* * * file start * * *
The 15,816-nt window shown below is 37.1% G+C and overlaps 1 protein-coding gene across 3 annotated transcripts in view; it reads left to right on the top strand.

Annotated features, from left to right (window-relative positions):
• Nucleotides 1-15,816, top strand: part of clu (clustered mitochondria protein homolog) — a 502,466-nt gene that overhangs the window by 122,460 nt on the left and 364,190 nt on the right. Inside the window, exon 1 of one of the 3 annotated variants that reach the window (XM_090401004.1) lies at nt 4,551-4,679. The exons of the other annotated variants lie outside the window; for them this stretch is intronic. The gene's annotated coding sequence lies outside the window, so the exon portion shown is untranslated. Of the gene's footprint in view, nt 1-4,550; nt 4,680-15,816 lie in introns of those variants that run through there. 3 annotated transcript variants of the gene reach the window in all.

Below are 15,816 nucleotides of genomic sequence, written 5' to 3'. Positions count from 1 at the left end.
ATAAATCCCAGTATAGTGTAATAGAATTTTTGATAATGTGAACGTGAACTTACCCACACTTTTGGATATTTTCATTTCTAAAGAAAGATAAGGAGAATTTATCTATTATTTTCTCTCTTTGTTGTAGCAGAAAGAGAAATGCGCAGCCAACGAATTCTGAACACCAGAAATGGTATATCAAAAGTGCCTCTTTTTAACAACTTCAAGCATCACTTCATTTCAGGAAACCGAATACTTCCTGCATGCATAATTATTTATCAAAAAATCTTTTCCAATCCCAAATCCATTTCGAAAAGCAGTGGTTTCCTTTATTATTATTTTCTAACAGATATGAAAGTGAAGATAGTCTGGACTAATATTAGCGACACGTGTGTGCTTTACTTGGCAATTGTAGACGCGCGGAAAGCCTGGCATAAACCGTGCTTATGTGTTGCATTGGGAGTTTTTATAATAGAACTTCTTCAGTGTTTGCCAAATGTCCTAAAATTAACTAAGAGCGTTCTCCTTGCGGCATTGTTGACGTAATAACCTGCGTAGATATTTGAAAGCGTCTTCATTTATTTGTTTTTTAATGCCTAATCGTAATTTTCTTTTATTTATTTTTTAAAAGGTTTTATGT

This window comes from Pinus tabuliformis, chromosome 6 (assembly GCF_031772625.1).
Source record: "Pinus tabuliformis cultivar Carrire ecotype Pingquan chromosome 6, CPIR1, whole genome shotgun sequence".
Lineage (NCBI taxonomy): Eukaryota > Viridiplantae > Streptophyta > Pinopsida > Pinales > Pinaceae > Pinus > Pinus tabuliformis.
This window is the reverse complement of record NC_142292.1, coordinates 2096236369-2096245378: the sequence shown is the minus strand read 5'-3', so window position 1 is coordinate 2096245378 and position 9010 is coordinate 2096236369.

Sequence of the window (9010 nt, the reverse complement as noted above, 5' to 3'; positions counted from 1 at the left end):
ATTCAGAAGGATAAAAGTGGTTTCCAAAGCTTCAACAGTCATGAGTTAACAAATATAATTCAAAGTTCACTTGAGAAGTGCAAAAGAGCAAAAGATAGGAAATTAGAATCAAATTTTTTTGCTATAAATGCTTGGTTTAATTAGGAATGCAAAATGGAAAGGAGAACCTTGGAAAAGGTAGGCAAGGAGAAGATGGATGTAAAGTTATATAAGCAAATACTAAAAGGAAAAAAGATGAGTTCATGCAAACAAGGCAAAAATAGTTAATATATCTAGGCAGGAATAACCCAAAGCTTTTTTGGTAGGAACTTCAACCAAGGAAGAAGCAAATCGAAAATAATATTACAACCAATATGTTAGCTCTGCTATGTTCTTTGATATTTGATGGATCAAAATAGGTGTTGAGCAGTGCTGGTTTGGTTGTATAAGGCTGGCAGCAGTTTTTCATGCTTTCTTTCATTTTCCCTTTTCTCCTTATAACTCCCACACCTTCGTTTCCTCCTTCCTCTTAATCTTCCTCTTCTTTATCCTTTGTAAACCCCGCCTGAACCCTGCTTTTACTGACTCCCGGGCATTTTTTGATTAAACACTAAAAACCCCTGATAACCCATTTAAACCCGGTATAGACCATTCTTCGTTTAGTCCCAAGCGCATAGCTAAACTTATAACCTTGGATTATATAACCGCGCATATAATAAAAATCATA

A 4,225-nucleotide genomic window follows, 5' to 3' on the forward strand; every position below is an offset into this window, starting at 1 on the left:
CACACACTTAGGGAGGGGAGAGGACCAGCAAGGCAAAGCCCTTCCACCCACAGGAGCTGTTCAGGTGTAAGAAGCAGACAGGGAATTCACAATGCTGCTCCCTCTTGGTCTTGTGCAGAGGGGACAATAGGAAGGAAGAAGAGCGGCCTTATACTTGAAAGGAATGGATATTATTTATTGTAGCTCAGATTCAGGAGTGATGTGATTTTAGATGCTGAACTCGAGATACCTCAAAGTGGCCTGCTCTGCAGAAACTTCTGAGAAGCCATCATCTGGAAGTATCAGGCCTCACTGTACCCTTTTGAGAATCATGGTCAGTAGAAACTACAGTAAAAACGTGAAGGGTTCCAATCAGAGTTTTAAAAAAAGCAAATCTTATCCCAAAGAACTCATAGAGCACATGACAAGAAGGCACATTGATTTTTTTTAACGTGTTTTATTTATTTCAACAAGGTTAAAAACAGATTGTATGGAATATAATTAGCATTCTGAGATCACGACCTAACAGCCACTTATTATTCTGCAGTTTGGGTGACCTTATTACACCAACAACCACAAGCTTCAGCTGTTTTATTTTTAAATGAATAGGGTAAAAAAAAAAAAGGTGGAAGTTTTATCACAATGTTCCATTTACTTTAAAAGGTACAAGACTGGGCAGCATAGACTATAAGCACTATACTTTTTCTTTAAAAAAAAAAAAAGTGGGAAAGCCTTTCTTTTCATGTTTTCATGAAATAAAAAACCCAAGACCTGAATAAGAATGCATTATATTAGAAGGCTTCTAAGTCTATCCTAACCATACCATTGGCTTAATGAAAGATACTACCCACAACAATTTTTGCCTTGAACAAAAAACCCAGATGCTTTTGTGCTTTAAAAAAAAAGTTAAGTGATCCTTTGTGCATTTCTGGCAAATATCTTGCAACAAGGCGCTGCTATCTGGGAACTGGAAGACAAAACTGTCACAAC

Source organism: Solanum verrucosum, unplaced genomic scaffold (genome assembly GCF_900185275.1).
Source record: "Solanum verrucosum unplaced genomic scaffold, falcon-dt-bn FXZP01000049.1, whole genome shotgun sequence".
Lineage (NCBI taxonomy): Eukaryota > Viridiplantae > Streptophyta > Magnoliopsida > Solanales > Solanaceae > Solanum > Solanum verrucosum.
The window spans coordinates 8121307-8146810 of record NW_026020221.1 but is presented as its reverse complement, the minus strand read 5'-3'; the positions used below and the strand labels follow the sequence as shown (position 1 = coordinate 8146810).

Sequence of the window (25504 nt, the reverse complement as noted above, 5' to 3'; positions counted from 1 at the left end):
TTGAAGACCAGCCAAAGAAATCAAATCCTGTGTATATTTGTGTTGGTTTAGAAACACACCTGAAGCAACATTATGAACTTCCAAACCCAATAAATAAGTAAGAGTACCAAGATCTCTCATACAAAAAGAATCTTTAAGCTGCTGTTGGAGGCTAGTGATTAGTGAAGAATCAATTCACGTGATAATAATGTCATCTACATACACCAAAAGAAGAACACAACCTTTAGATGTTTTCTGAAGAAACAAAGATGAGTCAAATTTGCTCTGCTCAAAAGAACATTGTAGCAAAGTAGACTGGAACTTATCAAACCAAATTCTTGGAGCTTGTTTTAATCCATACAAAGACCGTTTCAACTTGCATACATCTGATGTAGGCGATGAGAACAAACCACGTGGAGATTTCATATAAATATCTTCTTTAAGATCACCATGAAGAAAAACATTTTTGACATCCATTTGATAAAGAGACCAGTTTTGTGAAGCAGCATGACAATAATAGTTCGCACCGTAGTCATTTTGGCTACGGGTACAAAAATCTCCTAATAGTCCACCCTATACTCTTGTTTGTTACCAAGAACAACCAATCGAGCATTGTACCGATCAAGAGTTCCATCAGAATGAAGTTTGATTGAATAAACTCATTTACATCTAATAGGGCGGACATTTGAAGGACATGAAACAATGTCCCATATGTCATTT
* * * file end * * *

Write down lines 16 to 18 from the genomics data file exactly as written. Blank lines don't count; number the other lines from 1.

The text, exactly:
Lineage (NCBI taxonomy): Eukaryota > Viridiplantae > Streptophyta > Magnoliopsida > Solanales > Solanaceae > Solanum > Solanum verrucosum.
The window spans coordinates 8121307-8146810 of record NW_026020221.1 but is presented as its reverse complement, the minus strand read 5'-3'; the positions used below and the strand labels follow the sequence as shown (position 1 = coordinate 8146810).

Sequence of the window (25504 nt, the reverse complement as noted above, 5' to 3'; positions counted from 1 at the left end):